Windows Server 2008, a k a Longhorn Server, isn't expected to be released to manufacturing till the end of this year. But that doesn't mean it's too early to start thinking about compatibility issues that might arise.
Microsoft, for its part, already is thinking about it -- and has been doing so for more than a year, company officials say.
The server team is aware of the potential pain points. Windows Server 2008 applications that directly touch the kernel, such as security products, backup tools and the like, are the ones most likely to encounter potential compatibility issues, they acknowledge. Server apps that check for OS version numbers before installing, and those that make heavy use of completely rewritten Internet Information Services (IIS) 7.0, Microsoft's built-in Web server, also could hit stumbling blocks, unless vendors intervene, according to Microsoft's early feedback.
I had a chance to chat recently with Neil Hutson, director and manager of Windows Server Developer Evangelism for a story on the making of Windows Server 2008 that I wrote for Redmond Developer News. From the article:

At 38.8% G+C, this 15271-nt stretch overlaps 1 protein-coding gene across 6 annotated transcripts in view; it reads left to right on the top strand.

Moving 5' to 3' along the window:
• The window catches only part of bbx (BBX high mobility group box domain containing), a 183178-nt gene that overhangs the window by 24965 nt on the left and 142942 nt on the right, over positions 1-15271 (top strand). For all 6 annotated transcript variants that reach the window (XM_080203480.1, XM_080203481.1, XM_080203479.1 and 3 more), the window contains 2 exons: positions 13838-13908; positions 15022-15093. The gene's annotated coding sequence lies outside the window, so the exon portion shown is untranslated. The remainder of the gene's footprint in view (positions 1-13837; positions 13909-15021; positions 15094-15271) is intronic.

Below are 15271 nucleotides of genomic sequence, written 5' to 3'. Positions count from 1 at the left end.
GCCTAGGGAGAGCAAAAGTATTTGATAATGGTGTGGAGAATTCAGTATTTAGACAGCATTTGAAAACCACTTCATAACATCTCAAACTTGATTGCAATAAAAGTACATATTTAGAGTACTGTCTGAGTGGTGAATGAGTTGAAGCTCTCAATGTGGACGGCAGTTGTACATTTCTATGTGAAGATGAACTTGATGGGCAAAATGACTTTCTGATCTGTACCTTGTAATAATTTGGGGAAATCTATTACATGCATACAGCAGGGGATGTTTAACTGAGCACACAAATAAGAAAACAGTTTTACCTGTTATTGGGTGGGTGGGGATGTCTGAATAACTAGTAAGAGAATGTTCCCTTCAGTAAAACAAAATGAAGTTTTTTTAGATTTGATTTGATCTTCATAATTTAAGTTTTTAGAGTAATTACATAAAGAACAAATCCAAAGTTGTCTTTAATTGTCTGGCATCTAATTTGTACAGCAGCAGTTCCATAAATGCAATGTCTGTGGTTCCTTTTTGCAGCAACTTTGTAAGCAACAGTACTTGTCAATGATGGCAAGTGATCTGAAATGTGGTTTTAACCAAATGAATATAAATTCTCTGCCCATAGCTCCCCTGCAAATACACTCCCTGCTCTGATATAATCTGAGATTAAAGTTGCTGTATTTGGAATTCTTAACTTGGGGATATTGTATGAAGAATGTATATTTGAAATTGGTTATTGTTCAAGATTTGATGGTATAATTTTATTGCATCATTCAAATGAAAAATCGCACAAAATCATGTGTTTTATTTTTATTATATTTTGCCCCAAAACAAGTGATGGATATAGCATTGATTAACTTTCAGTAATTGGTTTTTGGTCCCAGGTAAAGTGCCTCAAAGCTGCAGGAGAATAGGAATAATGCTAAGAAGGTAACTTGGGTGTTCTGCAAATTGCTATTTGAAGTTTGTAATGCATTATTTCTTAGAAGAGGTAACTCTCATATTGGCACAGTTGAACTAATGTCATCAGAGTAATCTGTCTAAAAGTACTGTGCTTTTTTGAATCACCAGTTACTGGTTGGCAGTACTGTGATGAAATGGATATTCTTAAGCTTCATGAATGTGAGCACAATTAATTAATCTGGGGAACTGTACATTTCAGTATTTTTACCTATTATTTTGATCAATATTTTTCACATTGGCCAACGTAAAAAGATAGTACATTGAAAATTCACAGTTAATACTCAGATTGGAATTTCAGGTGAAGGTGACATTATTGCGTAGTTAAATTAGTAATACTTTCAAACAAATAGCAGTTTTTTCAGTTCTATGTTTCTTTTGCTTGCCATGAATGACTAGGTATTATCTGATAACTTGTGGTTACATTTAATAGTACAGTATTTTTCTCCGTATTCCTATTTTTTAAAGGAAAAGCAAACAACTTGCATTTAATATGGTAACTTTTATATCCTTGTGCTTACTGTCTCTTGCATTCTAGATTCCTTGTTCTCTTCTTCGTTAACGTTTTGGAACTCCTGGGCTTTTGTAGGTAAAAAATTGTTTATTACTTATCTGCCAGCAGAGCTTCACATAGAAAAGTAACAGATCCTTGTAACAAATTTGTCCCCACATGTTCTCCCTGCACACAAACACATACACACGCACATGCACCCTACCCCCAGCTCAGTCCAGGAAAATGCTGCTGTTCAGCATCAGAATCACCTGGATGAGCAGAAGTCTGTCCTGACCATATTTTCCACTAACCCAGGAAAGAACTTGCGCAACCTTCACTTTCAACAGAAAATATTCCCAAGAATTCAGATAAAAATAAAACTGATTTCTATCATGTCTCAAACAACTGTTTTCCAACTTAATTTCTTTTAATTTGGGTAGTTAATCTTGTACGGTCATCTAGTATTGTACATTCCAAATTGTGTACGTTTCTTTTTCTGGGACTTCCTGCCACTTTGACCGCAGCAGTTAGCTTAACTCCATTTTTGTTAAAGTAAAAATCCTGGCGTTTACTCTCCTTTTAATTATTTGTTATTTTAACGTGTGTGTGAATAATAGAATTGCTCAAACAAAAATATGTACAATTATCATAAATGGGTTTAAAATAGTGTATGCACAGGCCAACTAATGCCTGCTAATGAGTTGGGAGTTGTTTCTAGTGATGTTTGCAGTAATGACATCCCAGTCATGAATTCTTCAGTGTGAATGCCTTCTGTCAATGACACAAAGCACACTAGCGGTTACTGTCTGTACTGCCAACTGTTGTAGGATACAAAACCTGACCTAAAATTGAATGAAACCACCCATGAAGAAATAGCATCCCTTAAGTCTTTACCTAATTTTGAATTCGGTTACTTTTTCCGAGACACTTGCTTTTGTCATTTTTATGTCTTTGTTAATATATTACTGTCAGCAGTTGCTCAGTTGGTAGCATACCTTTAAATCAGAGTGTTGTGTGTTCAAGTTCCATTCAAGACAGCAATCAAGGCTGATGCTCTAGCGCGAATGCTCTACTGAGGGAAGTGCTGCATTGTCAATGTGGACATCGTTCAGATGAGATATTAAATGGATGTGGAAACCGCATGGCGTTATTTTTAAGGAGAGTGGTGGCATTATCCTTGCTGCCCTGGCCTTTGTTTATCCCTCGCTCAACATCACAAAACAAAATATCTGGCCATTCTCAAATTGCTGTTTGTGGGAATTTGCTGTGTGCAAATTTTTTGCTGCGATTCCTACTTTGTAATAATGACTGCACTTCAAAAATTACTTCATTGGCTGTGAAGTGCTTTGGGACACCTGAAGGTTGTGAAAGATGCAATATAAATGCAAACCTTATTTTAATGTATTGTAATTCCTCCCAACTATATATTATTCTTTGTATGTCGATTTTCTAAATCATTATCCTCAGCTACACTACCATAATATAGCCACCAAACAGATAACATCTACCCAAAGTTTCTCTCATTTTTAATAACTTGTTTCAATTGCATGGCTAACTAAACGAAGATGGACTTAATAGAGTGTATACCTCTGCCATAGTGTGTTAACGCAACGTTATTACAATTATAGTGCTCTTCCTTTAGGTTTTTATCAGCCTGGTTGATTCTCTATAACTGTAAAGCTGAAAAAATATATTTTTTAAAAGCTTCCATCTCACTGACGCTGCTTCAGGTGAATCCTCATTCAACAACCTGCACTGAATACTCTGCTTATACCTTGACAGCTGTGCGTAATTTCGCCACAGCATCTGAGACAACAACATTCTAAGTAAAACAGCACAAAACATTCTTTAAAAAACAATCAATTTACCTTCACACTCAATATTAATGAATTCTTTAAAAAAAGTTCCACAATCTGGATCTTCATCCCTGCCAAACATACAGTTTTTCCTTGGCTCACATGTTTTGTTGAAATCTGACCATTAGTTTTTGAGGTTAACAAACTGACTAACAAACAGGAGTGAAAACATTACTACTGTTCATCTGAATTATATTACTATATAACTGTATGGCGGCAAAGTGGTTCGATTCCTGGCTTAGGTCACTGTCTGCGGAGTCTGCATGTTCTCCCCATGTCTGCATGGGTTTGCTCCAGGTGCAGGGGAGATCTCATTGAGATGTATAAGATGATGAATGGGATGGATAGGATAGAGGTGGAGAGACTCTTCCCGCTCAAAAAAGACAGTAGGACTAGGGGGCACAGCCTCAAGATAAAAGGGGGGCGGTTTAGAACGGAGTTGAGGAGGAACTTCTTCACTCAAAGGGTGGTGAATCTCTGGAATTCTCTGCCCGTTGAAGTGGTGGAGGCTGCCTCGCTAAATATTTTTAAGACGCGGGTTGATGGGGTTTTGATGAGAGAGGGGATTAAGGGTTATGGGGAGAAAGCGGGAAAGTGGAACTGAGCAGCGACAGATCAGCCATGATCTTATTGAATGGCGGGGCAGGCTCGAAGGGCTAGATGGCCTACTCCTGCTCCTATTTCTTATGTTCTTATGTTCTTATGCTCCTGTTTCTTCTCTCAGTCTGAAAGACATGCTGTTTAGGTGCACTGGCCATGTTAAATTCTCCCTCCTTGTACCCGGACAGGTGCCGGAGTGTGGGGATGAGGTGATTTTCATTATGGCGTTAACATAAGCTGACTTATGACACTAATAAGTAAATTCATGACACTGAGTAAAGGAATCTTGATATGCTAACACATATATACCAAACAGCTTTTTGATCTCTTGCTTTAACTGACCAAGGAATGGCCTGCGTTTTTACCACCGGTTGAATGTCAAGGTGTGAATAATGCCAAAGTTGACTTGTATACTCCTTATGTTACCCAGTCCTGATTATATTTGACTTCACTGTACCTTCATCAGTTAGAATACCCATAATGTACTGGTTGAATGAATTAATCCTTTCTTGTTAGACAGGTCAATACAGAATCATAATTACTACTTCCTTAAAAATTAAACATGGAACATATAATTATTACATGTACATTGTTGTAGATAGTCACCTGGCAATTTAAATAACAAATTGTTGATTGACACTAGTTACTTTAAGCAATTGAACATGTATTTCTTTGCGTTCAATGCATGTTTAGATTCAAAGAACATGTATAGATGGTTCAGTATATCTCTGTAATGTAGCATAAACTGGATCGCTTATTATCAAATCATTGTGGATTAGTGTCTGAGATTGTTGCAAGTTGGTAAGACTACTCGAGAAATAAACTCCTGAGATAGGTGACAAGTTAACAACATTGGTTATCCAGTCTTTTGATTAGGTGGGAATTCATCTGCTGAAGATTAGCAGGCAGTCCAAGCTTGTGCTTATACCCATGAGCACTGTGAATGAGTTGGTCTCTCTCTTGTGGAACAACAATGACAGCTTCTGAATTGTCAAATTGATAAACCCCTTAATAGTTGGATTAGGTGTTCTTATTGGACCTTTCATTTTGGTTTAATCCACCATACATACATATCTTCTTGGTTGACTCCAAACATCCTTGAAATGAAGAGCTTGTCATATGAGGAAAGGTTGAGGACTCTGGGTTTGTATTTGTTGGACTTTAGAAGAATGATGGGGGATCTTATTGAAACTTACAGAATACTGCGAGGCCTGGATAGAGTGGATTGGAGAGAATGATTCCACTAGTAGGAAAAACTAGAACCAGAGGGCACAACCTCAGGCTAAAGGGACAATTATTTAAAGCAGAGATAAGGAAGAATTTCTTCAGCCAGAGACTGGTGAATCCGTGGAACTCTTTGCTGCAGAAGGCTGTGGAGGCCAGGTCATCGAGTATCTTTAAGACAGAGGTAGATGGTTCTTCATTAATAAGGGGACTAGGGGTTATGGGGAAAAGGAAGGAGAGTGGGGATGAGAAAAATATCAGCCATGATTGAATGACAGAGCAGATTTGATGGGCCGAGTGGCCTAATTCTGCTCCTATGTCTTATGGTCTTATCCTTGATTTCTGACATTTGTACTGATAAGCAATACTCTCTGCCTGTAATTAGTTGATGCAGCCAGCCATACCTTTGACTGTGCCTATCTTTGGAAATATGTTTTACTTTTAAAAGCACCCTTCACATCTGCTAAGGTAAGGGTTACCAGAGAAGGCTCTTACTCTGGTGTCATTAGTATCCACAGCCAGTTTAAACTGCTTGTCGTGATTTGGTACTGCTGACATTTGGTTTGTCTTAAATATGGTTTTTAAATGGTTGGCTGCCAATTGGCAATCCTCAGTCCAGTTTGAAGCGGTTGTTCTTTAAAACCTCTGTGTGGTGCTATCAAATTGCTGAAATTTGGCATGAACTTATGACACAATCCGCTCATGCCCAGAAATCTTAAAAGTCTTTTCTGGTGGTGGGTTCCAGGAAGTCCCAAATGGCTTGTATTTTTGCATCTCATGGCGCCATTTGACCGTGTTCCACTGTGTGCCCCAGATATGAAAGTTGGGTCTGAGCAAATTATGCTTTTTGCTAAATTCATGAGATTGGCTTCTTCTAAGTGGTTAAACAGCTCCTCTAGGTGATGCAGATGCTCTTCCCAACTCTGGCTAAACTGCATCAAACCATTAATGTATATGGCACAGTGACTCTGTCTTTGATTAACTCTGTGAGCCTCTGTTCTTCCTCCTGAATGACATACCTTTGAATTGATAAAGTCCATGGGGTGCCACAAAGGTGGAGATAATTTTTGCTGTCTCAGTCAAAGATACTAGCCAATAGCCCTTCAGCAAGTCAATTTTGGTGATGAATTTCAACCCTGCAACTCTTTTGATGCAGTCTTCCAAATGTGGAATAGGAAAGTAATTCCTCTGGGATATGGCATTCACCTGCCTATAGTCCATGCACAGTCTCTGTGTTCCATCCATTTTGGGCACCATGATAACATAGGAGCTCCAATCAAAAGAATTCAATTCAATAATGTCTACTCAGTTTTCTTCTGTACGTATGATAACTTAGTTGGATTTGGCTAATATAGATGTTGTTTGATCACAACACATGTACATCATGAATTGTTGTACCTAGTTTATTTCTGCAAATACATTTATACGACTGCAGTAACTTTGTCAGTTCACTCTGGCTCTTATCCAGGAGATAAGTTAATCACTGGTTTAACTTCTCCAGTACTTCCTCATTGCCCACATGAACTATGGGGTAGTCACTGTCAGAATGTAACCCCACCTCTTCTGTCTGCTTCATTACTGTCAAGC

"With Windows Vista, there were several feature changes and additions that have created compatibility hiccups for certain hardware, software and services. Some of these changes -- specifically the addition of more restrictive User Account Control (UAC) permissions, protected-mode default for Internet Explorer and new sleep/hibernate power-management -- are less likely to wreak havoc on Longhorn Server apps than they did on Vista ones. As Microsoft notes in its client and server OS compatibility "Cookbook," Windows Server 2008 "does not, by default, install applications and accessories that are considered to be part of a user's desktop experience."
"A dearth of compatible drivers isn't likely to be the same sore spot for Windows Server 2008 as it has been for Vista, given that the server OS needs to support a smaller set of products than the consumer client OS.
As Hutson acknowledges, 'Vista took some of the driver pain for us. We use the same core device-driver model [Vista does]. We started earlier and learned lessons from [it].'"
Developers who want to get a jump-start on making sure their apps run correctly with Windows Server 2008 might want to check out the updated developer Cookbook for Vista and Windows Server 2008, which is downloadable for free from Microsoft's Dev Readiness Web site.
Any Windows Server 2008 testers and/or developers have any early compatibility data to share?